Danish cellist Jakob Kullberg performed an interesting, at times moving, and thoroughly eclectic concert at National Sawdust in Brooklyn with pianist Jeremy Gill and clarinetist Chris Grymes on Feb. 2, 2020. The latest event in Grymes’ Open G series highlighted music by Nordic composers. Some of the pieces are closely associated with the cellist himself; all were U.S. or world premieres.
Kullberg proved in concert what he indicated in our recent interview: that he is always exploring and pushing boundaries, in both genre and technique.
“You do not understand, you are not from here,” he sang in the last of four “Country Songs for clarinet, cello, and piano” by Niels Rønsholdt. This world premiere of pared-down elements from an in-progress cello concerto epitomized both the genre-merging and experimental sides of Kullberg’s interests. Here and elsewhere he sang lines of poetry in a pleasant but untrained tenor, and with little affect. The idea is that adding untrained vocalizing to music played by trained instrumentalists can add a degree of expressivity.
That sometimes held true, but elsewhere the deliberately affectless singing created a sense of distance, with a hint of sadness but also a separation of the audience from the emotion produced by the abstract sounds of the instruments. “You are not from here” indeed. Nonetheless without a doubt it was, as the cellist surely intended, food for thought.
Kullberg demonstrated an unusual technique in several works: holding and playing the cello like a guitar, complete with finger picking and strumming. He showed his adeptness at this in the “Country Songs,” sounding a little like a Spanish guitar in the sweetly sad “Island,” and in other works too, including his own “Song: Lullaby for clarinet, cello, and piano.” There, his gentle picking and singing, Grymes’ airy clarinet, and Gill’s playing the inside of the piano combined to create a true “song” that sounded more heartfelt than experimental despite the unconventional techniques.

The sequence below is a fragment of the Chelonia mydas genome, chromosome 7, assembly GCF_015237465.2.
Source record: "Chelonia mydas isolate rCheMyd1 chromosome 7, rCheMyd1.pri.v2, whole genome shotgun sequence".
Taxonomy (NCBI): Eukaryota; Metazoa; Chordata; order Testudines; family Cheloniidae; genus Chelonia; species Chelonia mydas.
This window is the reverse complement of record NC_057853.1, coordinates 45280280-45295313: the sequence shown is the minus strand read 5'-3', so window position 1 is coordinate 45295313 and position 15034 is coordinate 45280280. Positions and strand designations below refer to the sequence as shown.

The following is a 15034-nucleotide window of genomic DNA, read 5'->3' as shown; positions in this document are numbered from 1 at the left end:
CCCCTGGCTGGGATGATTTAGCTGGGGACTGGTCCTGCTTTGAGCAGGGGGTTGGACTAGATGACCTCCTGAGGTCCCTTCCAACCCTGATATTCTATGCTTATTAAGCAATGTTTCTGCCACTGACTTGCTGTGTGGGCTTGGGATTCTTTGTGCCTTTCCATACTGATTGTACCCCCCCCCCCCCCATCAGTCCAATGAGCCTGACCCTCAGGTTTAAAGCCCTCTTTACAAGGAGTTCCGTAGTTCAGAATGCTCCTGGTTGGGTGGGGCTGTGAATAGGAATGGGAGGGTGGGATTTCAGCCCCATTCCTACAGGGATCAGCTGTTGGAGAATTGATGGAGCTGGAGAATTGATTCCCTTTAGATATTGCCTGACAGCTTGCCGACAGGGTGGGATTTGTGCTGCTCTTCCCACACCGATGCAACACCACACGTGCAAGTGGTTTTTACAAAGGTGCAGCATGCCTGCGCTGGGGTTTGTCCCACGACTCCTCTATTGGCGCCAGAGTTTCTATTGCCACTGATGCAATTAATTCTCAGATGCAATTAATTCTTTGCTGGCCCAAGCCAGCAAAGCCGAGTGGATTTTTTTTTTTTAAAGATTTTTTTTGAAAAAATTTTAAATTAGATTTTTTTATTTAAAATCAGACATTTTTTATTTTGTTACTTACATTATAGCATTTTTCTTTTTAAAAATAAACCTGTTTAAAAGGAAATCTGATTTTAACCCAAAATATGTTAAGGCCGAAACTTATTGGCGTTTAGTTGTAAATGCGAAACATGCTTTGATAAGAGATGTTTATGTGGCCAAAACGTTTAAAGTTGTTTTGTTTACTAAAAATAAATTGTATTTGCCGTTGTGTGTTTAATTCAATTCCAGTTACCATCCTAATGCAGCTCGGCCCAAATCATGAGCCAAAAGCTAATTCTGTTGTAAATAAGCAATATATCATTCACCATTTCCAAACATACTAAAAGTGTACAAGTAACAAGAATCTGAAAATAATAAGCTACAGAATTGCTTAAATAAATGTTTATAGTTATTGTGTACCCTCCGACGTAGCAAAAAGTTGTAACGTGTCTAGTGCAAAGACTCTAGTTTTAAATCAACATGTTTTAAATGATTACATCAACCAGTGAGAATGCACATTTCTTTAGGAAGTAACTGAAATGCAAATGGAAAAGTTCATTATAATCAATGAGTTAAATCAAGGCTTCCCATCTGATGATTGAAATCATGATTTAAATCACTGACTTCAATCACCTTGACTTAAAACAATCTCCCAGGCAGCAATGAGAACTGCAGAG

The richest music and most compelling performance from the trio, though, came in Bent Sørensen’s “Schattenlinie for clarinet, cello, and piano.” This mostly very quiet piece began by suggesting wind through trees, drops of water and ice, and moves through fascinating unexpected harmonies. A rhythmic dance with a sense of danger gave way in the third movement to ethereal harmonies, which then fall apart, the instruments crying out with swells and trills as if in pain. The musicians achieved a lovely melding of timbres in the fourth movement, and made the conflicting keys of the fifth both eerie and touching, searching for unity and at last, led by the piano, finding something like it.
Non-traditional techniques also drove a strong performance of Finnish composer Kaija Saariaho’s interesting “Im Traume for cello and piano.” Noisy clatter and pained gestures with occasional lapses into traditional harmony made it a dramatic listen and a theatrical event to watch, too. In a more interior way, Per Nørgard’s “Solo Sonata No. 3,” What! is the Word,” which opened the concert, told a soulful story as well. It gave Kullberg on his own a chance to unleash the richness and varied expressivity of his arco tone: icy, then deeply resonant, then luxuriating in long dissonant sighs.
All told, the program featured music by six Nordic composers, including Kullberg himself. These challenging works allowed the three fine musicians to focus on one cellist’s ongoing search for new ways to build on the past century’s musical traditions while forging his own path. Follow Jakob Kullberg’s touring and recording career on his website.